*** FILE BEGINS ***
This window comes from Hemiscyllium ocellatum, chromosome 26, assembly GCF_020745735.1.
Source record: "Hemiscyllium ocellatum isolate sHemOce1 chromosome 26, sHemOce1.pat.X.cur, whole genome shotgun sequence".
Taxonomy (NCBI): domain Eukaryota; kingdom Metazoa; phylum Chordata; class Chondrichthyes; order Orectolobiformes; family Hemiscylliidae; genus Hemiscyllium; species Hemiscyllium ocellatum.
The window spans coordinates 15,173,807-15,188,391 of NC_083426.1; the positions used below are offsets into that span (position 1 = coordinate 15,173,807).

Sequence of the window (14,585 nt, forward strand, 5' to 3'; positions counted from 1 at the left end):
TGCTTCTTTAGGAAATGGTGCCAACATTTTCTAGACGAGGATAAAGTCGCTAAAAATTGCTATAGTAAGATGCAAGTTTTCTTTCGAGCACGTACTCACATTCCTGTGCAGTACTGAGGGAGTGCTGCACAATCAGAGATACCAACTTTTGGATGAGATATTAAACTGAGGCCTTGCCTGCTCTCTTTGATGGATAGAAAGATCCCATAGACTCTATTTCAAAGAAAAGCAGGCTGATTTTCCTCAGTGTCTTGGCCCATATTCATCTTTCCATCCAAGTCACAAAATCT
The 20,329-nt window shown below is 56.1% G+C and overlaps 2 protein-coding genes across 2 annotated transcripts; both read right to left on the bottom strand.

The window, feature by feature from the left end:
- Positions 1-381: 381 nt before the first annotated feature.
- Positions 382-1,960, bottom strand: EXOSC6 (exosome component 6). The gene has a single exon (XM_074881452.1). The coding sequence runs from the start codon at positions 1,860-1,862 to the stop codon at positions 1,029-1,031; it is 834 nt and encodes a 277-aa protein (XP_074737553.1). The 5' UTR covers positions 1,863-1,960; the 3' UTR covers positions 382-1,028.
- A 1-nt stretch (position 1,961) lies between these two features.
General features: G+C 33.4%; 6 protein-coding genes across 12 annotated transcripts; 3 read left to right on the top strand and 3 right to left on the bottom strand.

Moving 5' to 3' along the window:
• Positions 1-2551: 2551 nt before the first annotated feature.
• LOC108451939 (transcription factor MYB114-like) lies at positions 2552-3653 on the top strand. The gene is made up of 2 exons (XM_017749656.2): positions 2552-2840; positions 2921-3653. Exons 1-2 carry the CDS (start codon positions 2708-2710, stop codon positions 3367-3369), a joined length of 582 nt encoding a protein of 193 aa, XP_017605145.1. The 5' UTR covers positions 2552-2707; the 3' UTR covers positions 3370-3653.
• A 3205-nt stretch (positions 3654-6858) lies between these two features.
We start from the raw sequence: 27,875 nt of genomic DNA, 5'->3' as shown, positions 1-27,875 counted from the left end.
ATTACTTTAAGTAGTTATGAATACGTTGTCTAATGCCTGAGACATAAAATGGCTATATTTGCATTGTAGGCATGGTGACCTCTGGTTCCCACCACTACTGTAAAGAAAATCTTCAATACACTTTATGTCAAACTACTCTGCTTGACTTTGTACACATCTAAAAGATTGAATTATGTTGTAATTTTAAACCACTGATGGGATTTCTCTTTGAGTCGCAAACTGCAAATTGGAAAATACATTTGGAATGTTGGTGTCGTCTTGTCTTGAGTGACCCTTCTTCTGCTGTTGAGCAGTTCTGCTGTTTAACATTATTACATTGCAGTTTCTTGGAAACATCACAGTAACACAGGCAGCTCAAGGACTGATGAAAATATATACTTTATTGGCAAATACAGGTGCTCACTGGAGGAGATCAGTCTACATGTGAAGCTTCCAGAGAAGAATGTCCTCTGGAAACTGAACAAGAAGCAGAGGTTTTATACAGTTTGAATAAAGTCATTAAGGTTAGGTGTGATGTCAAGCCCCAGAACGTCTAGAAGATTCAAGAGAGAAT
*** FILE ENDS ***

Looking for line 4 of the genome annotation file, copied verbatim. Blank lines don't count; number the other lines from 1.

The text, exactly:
The window spans coordinates 15,173,807-15,188,391 of NC_083426.1; the positions used below are offsets into that span (position 1 = coordinate 15,173,807).